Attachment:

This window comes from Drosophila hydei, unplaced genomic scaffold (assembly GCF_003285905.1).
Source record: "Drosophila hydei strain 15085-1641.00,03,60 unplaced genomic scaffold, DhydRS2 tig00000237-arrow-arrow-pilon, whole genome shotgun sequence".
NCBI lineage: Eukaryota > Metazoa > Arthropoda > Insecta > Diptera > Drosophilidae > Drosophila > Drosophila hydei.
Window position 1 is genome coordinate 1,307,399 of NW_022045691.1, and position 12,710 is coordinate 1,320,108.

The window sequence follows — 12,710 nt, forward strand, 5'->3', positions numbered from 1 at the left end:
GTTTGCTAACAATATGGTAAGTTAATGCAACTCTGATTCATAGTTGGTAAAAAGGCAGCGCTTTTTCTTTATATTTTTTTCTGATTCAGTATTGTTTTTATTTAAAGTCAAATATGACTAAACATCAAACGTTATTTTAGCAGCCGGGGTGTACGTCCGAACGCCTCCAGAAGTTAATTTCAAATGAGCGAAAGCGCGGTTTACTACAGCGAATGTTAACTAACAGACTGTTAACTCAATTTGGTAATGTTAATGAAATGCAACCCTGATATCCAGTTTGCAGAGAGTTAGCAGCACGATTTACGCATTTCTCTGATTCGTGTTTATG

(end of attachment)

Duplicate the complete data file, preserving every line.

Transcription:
This window comes from Drosophila hydei, unplaced genomic scaffold (assembly GCF_003285905.1).
Source record: "Drosophila hydei strain 15085-1641.00,03,60 unplaced genomic scaffold, DhydRS2 tig00000237-arrow-arrow-pilon, whole genome shotgun sequence".
NCBI lineage: Eukaryota > Metazoa > Arthropoda > Insecta > Diptera > Drosophilidae > Drosophila > Drosophila hydei.
Window position 1 is genome coordinate 1,307,399 of NW_022045691.1, and position 12,710 is coordinate 1,320,108.

The window sequence follows — 12,710 nt, forward strand, 5'->3', positions numbered from 1 at the left end:
GTTTGCTAACAATATGGTAAGTTAATGCAACTCTGATTCATAGTTGGTAAAAAGGCAGCGCTTTTTCTTTATATTTTTTTCTGATTCAGTATTGTTTTTATTTAAAGTCAAATATGACTAAACATCAAACGTTATTTTAGCAGCCGGGGTGTACGTCCGAACGCCTCCAGAAGTTAATTTCAAATGAGCGAAAGCGCGGTTTACTACAGCGAATGTTAACTAACAGACTGTTAACTCAATTTGGTAATGTTAATGAAATGCAACCCTGATATCCAGTTTGCAGAGAGTTAGCAGCACGATTTACGCATTTCTCTGATTCGTGTTTATG